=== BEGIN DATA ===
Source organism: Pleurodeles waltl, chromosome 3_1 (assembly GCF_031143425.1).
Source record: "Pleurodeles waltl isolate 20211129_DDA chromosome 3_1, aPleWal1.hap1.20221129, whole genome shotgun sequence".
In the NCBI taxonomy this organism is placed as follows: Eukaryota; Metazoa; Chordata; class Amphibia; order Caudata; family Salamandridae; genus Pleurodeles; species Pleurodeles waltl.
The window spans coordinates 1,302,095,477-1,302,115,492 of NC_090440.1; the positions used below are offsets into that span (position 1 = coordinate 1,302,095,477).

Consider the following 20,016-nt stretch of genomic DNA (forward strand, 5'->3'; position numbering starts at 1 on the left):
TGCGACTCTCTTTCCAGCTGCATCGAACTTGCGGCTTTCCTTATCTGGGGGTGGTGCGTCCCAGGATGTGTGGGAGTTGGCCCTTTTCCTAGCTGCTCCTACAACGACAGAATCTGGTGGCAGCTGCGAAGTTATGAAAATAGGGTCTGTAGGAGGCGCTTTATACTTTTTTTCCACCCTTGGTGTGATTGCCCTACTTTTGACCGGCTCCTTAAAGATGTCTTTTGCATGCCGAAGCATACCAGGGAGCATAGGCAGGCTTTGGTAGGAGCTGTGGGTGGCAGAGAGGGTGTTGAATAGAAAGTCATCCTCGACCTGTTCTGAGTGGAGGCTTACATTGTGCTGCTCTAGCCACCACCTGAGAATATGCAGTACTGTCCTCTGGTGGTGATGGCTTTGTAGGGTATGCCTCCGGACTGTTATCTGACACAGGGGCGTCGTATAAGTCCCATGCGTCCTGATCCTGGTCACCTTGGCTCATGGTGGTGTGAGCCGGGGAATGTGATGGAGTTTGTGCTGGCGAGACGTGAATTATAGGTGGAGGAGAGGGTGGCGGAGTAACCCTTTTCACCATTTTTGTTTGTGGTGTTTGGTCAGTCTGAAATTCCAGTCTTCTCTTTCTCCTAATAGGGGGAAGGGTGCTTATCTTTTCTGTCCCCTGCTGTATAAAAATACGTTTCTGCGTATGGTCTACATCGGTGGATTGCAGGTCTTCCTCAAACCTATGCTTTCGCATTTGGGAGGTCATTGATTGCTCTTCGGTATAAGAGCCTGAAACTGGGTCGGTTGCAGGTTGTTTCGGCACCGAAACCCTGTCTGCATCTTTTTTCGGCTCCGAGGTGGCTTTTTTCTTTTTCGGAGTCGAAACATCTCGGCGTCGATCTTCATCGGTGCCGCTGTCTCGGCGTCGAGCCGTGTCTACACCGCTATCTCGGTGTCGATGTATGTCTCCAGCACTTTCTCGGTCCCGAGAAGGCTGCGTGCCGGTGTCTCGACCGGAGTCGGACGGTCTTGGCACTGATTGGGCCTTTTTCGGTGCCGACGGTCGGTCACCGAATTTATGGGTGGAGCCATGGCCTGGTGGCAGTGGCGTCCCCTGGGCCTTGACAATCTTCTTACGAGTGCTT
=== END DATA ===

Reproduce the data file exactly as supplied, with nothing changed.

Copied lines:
Source organism: Pleurodeles waltl, chromosome 3_1 (assembly GCF_031143425.1).
Source record: "Pleurodeles waltl isolate 20211129_DDA chromosome 3_1, aPleWal1.hap1.20221129, whole genome shotgun sequence".
In the NCBI taxonomy this organism is placed as follows: Eukaryota; Metazoa; Chordata; class Amphibia; order Caudata; family Salamandridae; genus Pleurodeles; species Pleurodeles waltl.
The window spans coordinates 1,302,095,477-1,302,115,492 of NC_090440.1; the positions used below are offsets into that span (position 1 = coordinate 1,302,095,477).

Consider the following 20,016-nt stretch of genomic DNA (forward strand, 5'->3'; position numbering starts at 1 on the left):
TGCGACTCTCTTTCCAGCTGCATCGAACTTGCGGCTTTCCTTATCTGGGGGTGGTGCGTCCCAGGATGTGTGGGAGTTGGCCCTTTTCCTAGCTGCTCCTACAACGACAGAATCTGGTGGCAGCTGCGAAGTTATGAAAATAGGGTCTGTAGGAGGCGCTTTATACTTTTTTTCCACCCTTGGTGTGATTGCCCTACTTTTGACCGGCTCCTTAAAGATGTCTTTTGCATGCCGAAGCATACCAGGGAGCATAGGCAGGCTTTGGTAGGAGCTGTGGGTGGCAGAGAGGGTGTTGAATAGAAAGTCATCCTCGACCTGTTCTGAGTGGAGGCTTACATTGTGCTGCTCTAGCCACCACCTGAGAATATGCAGTACTGTCCTCTGGTGGTGATGGCTTTGTAGGGTATGCCTCCGGACTGTTATCTGACACAGGGGCGTCGTATAAGTCCCATGCGTCCTGATCCTGGTCACCTTGGCTCATGGTGGTGTGAGCCGGGGAATGTGATGGAGTTTGTGCTGGCGAGACGTGAATTATAGGTGGAGGAGAGGGTGGCGGAGTAACCCTTTTCACCATTTTTGTTTGTGGTGTTTGGTCAGTCTGAAATTCCAGTCTTCTCTTTCTCCTAATAGGGGGAAGGGTGCTTATCTTTTCTGTCCCCTGCTGTATAAAAATACGTTTCTGCGTATGGTCTACATCGGTGGATTGCAGGTCTTCCTCAAACCTATGCTTTCGCATTTGGGAGGTCATTGATTGCTCTTCGGTATAAGAGCCTGAAACTGGGTCGGTTGCAGGTTGTTTCGGCACCGAAACCCTGTCTGCATCTTTTTTCGGCTCCGAGGTGGCTTTTTTCTTTTTCGGAGTCGAAACATCTCGGCGTCGATCTTCATCGGTGCCGCTGTCTCGGCGTCGAGCCGTGTCTACACCGCTATCTCGGTGTCGATGTATGTCTCCAGCACTTTCTCGGTCCCGAGAAGGCTGCGTGCCGGTGTCTCGACCGGAGTCGGACGGTCTTGGCACTGATTGGGCCTTTTTCGGTGCCGACGGTCGGTCACCGAATTTATGGGTGGAGCCATGGCCTGGTGGCAGTGGCGTCCCCTGGGCCTTGACAATCTTCTTACGAGTGCTT